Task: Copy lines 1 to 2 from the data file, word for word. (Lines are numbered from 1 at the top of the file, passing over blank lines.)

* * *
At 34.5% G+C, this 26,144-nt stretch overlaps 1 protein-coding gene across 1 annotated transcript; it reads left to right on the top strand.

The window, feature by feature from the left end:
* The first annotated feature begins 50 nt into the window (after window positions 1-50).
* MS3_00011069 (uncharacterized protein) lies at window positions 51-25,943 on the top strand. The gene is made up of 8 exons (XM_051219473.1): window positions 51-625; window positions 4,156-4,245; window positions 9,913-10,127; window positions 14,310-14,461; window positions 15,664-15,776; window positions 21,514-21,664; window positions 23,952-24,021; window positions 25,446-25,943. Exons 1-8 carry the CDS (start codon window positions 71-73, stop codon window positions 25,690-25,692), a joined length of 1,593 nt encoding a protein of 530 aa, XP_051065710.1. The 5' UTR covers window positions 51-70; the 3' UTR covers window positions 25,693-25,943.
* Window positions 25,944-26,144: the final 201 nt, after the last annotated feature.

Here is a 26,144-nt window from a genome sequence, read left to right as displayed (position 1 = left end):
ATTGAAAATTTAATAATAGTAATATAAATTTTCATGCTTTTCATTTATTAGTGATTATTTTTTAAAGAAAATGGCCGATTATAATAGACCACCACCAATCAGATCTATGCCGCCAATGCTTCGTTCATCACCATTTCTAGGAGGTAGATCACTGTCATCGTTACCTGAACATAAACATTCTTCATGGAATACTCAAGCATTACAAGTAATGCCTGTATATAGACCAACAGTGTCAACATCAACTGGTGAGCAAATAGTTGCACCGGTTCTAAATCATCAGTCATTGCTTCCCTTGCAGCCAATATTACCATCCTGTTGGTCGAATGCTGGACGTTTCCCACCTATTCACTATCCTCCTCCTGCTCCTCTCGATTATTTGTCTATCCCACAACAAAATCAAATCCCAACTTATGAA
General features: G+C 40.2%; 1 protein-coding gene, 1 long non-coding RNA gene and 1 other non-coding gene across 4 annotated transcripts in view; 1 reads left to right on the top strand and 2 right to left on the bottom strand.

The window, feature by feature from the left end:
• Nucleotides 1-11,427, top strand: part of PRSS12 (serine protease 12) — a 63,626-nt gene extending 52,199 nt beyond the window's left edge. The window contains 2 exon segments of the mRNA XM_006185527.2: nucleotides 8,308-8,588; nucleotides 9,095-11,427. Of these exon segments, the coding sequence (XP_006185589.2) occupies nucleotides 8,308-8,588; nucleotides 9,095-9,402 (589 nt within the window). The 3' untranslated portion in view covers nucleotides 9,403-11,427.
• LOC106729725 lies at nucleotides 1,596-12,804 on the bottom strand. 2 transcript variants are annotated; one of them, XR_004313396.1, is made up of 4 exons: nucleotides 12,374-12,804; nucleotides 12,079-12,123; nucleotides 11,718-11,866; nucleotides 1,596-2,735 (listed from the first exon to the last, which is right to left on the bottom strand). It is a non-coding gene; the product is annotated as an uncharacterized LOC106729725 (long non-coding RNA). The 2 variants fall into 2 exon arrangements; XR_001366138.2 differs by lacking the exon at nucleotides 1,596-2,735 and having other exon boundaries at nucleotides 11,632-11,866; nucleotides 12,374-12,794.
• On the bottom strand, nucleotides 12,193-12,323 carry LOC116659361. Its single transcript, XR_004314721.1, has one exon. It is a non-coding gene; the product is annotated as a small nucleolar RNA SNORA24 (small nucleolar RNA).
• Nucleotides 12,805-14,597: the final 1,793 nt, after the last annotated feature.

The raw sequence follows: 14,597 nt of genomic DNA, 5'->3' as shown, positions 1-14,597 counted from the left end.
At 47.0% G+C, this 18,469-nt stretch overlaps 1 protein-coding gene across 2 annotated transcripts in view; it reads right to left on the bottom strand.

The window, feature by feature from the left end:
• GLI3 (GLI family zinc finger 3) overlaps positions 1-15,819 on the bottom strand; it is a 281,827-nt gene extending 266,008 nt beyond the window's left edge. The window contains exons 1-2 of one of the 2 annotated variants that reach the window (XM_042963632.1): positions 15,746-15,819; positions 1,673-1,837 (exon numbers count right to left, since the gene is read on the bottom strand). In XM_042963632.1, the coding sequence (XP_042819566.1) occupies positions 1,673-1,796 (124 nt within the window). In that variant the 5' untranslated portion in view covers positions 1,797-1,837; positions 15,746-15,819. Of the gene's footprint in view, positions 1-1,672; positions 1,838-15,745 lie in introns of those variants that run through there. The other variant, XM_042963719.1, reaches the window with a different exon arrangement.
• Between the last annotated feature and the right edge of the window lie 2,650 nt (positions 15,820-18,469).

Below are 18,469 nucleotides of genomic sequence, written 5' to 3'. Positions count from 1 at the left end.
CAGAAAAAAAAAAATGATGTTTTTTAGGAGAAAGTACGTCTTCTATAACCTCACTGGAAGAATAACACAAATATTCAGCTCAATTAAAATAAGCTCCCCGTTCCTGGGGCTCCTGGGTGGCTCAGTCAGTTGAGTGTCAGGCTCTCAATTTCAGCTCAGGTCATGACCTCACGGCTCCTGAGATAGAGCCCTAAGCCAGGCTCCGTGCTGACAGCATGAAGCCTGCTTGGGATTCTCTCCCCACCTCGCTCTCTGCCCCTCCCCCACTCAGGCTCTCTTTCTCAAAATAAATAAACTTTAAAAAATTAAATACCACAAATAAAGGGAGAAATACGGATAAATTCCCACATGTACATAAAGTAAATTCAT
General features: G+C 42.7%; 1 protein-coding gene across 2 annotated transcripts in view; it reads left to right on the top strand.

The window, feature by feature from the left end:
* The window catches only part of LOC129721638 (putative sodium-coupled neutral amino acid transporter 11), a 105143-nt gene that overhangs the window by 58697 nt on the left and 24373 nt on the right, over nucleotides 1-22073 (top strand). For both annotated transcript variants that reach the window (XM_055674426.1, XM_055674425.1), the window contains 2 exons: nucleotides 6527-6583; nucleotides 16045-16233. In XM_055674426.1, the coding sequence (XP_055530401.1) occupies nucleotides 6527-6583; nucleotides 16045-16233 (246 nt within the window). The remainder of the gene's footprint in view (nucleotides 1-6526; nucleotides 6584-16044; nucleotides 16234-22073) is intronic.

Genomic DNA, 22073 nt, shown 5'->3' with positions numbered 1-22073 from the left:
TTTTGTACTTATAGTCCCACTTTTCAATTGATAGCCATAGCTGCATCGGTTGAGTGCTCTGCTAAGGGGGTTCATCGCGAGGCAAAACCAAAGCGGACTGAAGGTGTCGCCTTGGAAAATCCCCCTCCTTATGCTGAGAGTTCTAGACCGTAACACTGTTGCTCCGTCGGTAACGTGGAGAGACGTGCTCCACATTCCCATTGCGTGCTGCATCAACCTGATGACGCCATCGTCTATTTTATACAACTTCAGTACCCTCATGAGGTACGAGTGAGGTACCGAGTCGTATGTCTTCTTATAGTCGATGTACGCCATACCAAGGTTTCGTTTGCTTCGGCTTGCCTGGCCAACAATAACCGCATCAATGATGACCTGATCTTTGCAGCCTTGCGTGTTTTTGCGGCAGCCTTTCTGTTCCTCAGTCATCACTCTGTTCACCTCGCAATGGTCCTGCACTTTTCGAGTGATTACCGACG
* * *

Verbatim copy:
At 34.5% G+C, this 26,144-nt stretch overlaps 1 protein-coding gene across 1 annotated transcript; it reads left to right on the top strand.

The window, feature by feature from the left end: